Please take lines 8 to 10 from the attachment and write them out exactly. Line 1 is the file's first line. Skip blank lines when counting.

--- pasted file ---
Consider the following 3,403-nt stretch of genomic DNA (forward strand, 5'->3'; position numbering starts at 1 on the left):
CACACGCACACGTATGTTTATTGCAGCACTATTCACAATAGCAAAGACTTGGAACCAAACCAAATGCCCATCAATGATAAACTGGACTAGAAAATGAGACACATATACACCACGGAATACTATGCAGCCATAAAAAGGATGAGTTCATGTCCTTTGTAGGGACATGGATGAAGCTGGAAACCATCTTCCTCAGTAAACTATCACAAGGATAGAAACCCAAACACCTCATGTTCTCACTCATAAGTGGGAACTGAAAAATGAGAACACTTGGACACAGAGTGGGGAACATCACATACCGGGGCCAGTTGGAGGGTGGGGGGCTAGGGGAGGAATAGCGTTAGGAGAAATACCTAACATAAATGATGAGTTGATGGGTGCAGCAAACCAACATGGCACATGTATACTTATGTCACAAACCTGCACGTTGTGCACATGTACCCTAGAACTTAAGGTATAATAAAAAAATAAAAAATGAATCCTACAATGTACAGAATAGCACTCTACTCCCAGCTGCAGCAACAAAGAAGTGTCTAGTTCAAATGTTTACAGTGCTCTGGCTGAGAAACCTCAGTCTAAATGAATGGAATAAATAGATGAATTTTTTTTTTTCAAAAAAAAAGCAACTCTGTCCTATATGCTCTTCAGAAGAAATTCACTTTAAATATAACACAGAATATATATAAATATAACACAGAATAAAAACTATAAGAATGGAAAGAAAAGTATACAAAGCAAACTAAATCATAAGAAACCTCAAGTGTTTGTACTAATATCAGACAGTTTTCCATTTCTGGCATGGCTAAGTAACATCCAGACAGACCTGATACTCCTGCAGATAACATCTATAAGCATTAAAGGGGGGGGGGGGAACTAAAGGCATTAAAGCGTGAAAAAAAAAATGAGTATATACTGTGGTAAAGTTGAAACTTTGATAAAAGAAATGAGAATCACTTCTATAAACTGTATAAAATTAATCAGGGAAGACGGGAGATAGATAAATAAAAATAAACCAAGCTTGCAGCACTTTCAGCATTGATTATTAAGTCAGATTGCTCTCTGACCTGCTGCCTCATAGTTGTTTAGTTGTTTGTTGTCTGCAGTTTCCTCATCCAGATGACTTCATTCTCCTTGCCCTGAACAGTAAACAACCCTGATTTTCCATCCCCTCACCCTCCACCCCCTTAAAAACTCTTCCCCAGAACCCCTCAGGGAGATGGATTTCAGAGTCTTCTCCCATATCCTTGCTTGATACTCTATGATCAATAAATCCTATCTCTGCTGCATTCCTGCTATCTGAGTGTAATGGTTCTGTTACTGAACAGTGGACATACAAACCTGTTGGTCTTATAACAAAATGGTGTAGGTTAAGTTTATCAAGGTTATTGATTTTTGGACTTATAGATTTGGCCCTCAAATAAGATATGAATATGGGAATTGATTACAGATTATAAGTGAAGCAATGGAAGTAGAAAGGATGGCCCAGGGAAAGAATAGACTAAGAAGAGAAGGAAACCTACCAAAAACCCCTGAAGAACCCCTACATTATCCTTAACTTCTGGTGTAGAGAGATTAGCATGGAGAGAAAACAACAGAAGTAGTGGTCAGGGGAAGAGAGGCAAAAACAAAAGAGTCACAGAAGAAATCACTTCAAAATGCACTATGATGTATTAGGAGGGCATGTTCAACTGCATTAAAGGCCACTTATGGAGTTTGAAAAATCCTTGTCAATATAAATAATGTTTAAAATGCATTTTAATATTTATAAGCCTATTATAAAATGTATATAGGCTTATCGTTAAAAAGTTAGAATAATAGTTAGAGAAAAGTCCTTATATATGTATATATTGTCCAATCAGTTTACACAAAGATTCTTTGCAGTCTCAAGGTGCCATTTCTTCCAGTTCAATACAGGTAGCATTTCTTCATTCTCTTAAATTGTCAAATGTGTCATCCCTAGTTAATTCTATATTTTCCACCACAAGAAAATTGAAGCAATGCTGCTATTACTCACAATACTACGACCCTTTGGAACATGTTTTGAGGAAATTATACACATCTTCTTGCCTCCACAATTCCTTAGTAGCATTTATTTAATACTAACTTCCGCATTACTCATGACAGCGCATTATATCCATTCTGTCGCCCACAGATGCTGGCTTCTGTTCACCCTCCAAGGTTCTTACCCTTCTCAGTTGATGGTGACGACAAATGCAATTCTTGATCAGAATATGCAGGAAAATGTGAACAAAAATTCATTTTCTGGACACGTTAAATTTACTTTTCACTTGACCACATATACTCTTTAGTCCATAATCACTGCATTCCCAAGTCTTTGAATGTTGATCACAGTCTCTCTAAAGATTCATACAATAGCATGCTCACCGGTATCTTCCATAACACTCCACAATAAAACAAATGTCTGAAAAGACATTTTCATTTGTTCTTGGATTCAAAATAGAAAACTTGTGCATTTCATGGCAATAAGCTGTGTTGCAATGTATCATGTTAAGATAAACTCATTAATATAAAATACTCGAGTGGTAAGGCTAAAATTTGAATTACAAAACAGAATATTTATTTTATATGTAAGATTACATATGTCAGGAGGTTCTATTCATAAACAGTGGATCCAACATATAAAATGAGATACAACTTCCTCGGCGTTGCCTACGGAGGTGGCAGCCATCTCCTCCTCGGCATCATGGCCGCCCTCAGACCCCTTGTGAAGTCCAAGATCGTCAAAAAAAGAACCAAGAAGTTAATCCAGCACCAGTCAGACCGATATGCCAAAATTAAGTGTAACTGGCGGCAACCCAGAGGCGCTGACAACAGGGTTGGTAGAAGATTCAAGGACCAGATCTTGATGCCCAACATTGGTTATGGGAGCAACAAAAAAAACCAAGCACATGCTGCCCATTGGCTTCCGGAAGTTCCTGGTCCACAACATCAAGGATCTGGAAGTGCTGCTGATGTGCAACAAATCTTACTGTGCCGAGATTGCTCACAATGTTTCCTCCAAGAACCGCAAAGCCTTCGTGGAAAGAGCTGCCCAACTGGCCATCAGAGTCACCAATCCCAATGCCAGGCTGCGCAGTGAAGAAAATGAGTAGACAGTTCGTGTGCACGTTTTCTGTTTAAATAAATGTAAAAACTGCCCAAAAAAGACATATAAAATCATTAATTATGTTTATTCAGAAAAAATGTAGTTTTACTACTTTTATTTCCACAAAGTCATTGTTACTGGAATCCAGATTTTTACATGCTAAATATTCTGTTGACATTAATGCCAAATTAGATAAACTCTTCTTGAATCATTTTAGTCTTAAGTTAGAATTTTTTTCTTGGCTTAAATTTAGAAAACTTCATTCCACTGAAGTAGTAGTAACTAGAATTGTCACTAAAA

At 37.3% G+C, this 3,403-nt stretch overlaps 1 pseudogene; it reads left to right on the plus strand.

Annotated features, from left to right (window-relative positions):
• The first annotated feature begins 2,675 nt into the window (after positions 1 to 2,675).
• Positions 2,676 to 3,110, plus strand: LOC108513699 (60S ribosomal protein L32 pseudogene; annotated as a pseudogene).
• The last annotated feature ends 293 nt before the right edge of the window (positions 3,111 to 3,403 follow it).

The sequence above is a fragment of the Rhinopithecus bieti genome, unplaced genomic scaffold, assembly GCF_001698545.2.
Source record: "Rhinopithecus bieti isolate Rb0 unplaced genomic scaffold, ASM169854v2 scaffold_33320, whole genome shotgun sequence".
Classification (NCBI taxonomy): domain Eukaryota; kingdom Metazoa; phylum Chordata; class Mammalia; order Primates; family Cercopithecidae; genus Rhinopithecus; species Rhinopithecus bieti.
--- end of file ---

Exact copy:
The sequence above is a fragment of the Rhinopithecus bieti genome, unplaced genomic scaffold, assembly GCF_001698545.2.
Source record: "Rhinopithecus bieti isolate Rb0 unplaced genomic scaffold, ASM169854v2 scaffold_33320, whole genome shotgun sequence".
Classification (NCBI taxonomy): domain Eukaryota; kingdom Metazoa; phylum Chordata; class Mammalia; order Primates; family Cercopithecidae; genus Rhinopithecus; species Rhinopithecus bieti.